Children's doctors in Indiana soon will partner with colleagues in Ohio and Kentucky through a new program focused on working across state lines to advance research on childhood disease.
The Pediatric Regional Collaborative Grant program, supported by the Indiana Clinical and Translational Sciences Institute, will support research between pediatric scientists across the region, including Indiana University Health Riley Hospital for Children; Cincinnati Children's Hospital Medical Center; Nationwide Children's Hospital in Columbus, Ohio; Rainbow Babies and Children's Hospital in Cleveland; and the University of Kentucky Department of Pediatrics.
"Unlike adult patients, comprehensive child health services are focused in a small number of children's hospitals across the United States," said Dr. Wade Clapp, chair and Richard L. Schreiner Professor of Pediatrics at the IU School of Medicine. "Furthering our understanding of children's diseases, which include a large number of rare diseases, is often best served by collaboration among children's hospitals. We look forward to collaborating with investigators in Ohio and Kentucky on identifying better treatments and cures for childhood diseases through this initiative."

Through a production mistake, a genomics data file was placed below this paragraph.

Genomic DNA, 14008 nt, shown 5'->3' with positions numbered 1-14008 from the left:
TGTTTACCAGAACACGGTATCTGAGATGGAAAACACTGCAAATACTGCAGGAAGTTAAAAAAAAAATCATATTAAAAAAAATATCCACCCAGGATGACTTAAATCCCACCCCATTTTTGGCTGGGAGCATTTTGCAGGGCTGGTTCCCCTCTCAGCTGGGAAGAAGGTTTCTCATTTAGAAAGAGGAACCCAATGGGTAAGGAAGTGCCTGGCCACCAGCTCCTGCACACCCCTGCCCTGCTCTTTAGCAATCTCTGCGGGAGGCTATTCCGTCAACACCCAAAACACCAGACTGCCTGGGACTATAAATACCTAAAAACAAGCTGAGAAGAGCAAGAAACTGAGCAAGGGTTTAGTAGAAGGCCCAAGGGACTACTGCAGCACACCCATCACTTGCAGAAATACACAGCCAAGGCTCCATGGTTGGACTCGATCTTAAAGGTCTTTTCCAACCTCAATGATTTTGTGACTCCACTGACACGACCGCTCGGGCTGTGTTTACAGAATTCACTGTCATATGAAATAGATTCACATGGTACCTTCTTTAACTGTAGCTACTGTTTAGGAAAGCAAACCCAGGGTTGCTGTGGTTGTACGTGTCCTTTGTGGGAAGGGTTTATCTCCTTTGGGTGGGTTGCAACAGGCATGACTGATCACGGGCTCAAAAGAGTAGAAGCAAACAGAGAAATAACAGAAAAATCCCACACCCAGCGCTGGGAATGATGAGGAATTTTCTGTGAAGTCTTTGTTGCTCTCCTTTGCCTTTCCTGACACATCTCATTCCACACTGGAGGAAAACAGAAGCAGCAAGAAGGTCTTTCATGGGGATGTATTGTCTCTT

Each participating organization will provide the funding for the project component that takes place within its institution. Each collaboration site will contribute $10,000 of support for a maximum allowable budget of $50,000.
The Indiana CTSI, which includes Indiana University, Purdue University and the University of Notre Dame, accelerates the process by which scientific discoveries in the lab are transformed into new patient treatments in the community. Indiana CTSI is part of a 55-member national network funded by a Clinical and Translational Science Award from the National Center for Research Resources of the National Institutes of Health. These include centers in Ohio and Kentucky, which also will support the pediatric grant program.
Clapp added that this type of cross-institutional collaboration has already helped transform the treatment of certain childhood diseases, such as cancers, over the past 30 years.
|Contact: Kevin Fryling|
Indiana University School of Medicine